The US sanctioned Hong Kong Chief Executive Carrie Lam Friday for her role in crackdowns on political freedom in the region.
Sanctioning Lam is a significant escalation, experts say. Friday’s action against Lam and ten others is likely to further inflame tensions between Washington and Beijing. It is the latest move in response to China’s imposition of a sweeping national security law on Hong Kong that criminalizes secession, subversion, terrorism and foreign interference.
“The 11 individuals designated today have implemented policies directly aimed at curbing freedom of expression and assembly, and democratic processes, and are subsequently responsible for the degradation of Hong Kong’s autonomy,” the US Treasury Department said in a statement Friday.
Lam has defended the controversial law as a “crucial step to ending chaos and violence that has occurred over the past few months.”
“It’s a law that has been introduced to keep Hong Kong safe,” she said in July. “The legislation is lawful, constitutional and reasonable.”
The Treasury Department cited her as being “directly responsible for implementing Beijing’s policies of suppression of freedom and democratic processes.”
“In 2019, Lam pushed for an update to Hong Kong’s extradition arrangements to allow for extradition to the mainland, setting off a series of massive opposition demonstrations in Hong Kong,” the Treasury Department said. “Lam is designated for being involved in developing, adopting, or implementing the Law of the People’s Republic of China on Safeguarding National Security in the Hong Kong Special Administrative Region (National Security Law).”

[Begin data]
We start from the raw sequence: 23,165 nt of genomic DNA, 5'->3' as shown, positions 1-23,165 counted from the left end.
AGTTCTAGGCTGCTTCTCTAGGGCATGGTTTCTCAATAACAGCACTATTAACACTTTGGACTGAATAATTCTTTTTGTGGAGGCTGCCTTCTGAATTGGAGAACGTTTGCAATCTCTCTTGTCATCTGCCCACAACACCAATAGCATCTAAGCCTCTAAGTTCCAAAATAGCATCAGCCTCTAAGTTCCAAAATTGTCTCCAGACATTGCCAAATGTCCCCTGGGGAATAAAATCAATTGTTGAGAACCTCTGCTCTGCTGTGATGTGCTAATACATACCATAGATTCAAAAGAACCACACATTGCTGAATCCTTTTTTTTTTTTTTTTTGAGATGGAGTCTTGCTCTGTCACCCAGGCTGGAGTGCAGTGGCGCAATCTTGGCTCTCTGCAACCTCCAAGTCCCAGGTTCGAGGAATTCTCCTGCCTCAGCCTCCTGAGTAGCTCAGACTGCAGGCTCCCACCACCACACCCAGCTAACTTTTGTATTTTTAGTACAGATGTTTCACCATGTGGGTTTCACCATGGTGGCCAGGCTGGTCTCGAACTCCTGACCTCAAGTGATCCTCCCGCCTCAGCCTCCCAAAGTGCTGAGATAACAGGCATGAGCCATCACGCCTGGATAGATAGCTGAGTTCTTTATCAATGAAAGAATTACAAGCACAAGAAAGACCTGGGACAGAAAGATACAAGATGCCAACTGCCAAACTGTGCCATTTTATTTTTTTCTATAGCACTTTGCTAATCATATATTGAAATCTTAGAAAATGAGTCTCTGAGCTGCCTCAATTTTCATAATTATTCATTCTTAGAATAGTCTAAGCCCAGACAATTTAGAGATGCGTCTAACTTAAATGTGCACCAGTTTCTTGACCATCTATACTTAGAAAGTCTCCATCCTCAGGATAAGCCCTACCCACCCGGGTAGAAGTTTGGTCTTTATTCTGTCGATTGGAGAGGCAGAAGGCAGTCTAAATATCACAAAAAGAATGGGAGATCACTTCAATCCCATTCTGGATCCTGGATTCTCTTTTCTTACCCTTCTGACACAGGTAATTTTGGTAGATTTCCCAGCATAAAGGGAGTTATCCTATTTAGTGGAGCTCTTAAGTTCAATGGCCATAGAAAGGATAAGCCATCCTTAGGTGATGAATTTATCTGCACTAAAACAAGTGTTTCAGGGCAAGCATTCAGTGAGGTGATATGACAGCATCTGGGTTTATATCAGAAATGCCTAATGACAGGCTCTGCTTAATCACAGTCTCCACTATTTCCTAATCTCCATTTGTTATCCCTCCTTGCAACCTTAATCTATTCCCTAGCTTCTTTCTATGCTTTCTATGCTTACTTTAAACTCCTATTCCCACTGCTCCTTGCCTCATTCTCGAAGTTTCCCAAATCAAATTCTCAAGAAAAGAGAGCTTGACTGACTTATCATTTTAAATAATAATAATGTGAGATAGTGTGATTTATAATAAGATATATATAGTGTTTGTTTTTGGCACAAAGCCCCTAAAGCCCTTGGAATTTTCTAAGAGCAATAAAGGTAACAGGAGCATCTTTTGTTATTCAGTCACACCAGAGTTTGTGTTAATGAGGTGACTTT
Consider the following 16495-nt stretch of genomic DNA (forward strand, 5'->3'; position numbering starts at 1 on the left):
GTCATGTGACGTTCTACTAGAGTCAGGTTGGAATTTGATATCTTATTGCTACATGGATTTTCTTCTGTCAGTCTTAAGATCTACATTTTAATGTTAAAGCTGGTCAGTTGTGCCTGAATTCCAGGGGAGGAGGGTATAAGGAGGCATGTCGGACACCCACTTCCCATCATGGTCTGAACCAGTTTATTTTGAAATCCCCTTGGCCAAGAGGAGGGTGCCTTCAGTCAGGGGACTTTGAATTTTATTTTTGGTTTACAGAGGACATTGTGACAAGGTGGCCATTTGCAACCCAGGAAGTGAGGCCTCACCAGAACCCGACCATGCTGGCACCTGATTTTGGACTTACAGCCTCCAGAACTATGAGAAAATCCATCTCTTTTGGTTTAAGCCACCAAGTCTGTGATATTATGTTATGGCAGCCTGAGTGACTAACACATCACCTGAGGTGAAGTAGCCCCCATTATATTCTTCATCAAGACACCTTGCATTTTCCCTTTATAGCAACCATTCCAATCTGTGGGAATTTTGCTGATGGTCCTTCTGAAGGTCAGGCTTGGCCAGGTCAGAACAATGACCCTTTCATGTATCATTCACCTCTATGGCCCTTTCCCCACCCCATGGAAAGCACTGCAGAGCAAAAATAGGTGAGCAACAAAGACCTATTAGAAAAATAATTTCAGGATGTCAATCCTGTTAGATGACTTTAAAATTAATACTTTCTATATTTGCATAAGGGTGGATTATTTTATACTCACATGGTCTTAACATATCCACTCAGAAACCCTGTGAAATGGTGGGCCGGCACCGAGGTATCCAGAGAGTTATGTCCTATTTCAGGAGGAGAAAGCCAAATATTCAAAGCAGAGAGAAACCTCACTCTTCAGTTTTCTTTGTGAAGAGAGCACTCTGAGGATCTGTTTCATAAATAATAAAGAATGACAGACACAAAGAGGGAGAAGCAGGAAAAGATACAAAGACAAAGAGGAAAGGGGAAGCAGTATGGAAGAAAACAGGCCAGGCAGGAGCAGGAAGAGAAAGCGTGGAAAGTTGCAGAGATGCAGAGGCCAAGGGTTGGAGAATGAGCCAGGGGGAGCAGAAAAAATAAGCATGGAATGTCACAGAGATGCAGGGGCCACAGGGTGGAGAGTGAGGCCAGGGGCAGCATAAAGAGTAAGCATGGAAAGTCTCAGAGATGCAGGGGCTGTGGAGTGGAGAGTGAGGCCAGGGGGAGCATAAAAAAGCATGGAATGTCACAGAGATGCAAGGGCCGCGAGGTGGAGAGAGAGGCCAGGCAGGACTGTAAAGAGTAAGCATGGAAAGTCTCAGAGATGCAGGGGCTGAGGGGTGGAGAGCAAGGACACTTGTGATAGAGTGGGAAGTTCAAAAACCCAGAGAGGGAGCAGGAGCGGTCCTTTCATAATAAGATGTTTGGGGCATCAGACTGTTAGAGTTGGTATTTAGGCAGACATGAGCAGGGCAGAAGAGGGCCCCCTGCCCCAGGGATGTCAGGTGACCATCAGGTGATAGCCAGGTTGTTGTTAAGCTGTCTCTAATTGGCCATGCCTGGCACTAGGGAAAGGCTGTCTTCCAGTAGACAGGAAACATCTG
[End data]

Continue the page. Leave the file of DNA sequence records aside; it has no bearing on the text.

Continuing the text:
Authorities in Hong Kong said Saturday they would consider counter measures in response.
Edward Yau, the city’s secretary for commerce and economic development, called the sanctions “unreasonable and barbarous” moves that will hurt US interests in Hong Kong.
“I do not find any valid reason for this blatant interference of Hong Kong affairs by a foreign country. I do not think this is necessary or in a civilized manner to do so,” Yau said during an interview with public broadcaster RTHK. “It will definitely hurt the Hong Kong-US relations.”
Lam said she and other Hong Kong officials targeted by the sanctions would not be intimated, according to a spokesman quoted in a Hong Kong government statement issued on Saturday.
The spokesman accused the US of “using Hong Kong as a pawn in its ploy to create troubles in China-US relationship, out of self-serving interests of some US politicians.”
As a result of Friday’s sanctions, “all property and interests in property of the individuals … and of any entities that are owned, directly or indirectly, 50 percent or more by them, individually, or with other blocked persons, that are in the United States or in the possession or control of US persons, are blocked and must be reported to OFAC.”
“Today’s actions send a clear message that the Hong Kong authorities’ actions are unacceptable and in contravention of the (People’s Republic of China)’s commitments under ‘one country, two systems’ and the Sino-British Joint Declaration, a UN-registered treaty,” Secretary of State Mike Pompeo said in a statement Friday.